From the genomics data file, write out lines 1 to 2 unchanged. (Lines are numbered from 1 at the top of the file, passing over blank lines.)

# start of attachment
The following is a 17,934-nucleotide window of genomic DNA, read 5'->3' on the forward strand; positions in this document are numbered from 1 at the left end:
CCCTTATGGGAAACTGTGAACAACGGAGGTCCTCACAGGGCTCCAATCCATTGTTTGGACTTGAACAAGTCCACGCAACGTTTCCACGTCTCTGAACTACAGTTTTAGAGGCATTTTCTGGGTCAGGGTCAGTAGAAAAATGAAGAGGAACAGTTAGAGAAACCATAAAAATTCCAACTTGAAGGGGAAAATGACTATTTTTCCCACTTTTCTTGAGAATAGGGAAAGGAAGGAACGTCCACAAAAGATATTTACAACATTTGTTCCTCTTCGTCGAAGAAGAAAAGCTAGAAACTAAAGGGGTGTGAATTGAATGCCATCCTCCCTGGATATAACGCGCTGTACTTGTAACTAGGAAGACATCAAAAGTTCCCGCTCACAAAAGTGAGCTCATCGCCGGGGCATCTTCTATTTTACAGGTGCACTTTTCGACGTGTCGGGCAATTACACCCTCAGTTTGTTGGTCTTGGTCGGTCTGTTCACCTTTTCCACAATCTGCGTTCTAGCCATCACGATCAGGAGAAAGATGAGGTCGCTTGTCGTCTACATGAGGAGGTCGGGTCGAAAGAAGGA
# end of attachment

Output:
The following is a 17,934-nucleotide window of genomic DNA, read 5'->3' on the forward strand; positions in this document are numbered from 1 at the left end:
CCCTTATGGGAAACTGTGAACAACGGAGGTCCTCACAGGGCTCCAATCCATTGTTTGGACTTGAACAAGTCCACGCAACGTTTCCACGTCTCTGAACTACAGTTTTAGAGGCATTTTCTGGGTCAGGGTCAGTAGAAAAATGAAGAGGAACAGTTAGAGAAACCATAAAAATTCCAACTTGAAGGGGAAAATGACTATTTTTCCCACTTTTCTTGAGAATAGGGAAAGGAAGGAACGTCCACAAAAGATATTTACAACATTTGTTCCTCTTCGTCGAAGAAGAAAAGCTAGAAACTAAAGGGGTGTGAATTGAATGCCATCCTCCCTGGATATAACGCGCTGTACTTGTAACTAGGAAGACATCAAAAGTTCCCGCTCACAAAAGTGAGCTCATCGCCGGGGCATCTTCTATTTTACAGGTGCACTTTTCGACGTGTCGGGCAATTACACCCTCAGTTTGTTGGTCTTGGTCGGTCTGTTCACCTTTTCCACAATCTGCGTTCTAGCCATCACGATCAGGAGAAAGATGAGGTCGCTTGTCGTCTACATGAGGAGGTCGGGTCGAAAGAAGGA